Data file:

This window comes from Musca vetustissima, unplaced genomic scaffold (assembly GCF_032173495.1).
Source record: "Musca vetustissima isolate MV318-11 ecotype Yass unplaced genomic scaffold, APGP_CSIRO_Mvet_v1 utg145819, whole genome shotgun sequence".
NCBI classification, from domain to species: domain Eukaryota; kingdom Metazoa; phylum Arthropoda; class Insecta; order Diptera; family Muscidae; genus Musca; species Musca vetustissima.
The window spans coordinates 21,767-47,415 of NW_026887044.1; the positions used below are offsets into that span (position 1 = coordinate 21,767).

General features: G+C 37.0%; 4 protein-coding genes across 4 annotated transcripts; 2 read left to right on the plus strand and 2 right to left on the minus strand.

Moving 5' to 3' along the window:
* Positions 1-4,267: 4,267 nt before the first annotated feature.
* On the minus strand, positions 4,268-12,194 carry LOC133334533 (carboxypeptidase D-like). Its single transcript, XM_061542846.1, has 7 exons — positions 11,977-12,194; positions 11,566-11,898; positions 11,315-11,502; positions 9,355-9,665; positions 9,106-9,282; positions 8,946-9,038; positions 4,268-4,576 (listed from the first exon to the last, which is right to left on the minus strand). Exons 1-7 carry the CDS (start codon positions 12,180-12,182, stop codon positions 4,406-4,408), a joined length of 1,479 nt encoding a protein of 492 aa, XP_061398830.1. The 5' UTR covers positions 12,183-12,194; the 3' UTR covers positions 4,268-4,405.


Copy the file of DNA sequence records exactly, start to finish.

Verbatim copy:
This window comes from Musca vetustissima, unplaced genomic scaffold (assembly GCF_032173495.1).
Source record: "Musca vetustissima isolate MV318-11 ecotype Yass unplaced genomic scaffold, APGP_CSIRO_Mvet_v1 utg145819, whole genome shotgun sequence".
NCBI classification, from domain to species: domain Eukaryota; kingdom Metazoa; phylum Arthropoda; class Insecta; order Diptera; family Muscidae; genus Musca; species Musca vetustissima.
The window spans coordinates 21,767-47,415 of NW_026887044.1; the positions used below are offsets into that span (position 1 = coordinate 21,767).

General features: G+C 37.0%; 4 protein-coding genes across 4 annotated transcripts; 2 read left to right on the plus strand and 2 right to left on the minus strand.

Moving 5' to 3' along the window:
* Positions 1-4,267: 4,267 nt before the first annotated feature.
* On the minus strand, positions 4,268-12,194 carry LOC133334533 (carboxypeptidase D-like). Its single transcript, XM_061542846.1, has 7 exons — positions 11,977-12,194; positions 11,566-11,898; positions 11,315-11,502; positions 9,355-9,665; positions 9,106-9,282; positions 8,946-9,038; positions 4,268-4,576 (listed from the first exon to the last, which is right to left on the minus strand). Exons 1-7 carry the CDS (start codon positions 12,180-12,182, stop codon positions 4,406-4,408), a joined length of 1,479 nt encoding a protein of 492 aa, XP_061398830.1. The 5' UTR covers positions 12,183-12,194; the 3' UTR covers positions 4,268-4,405.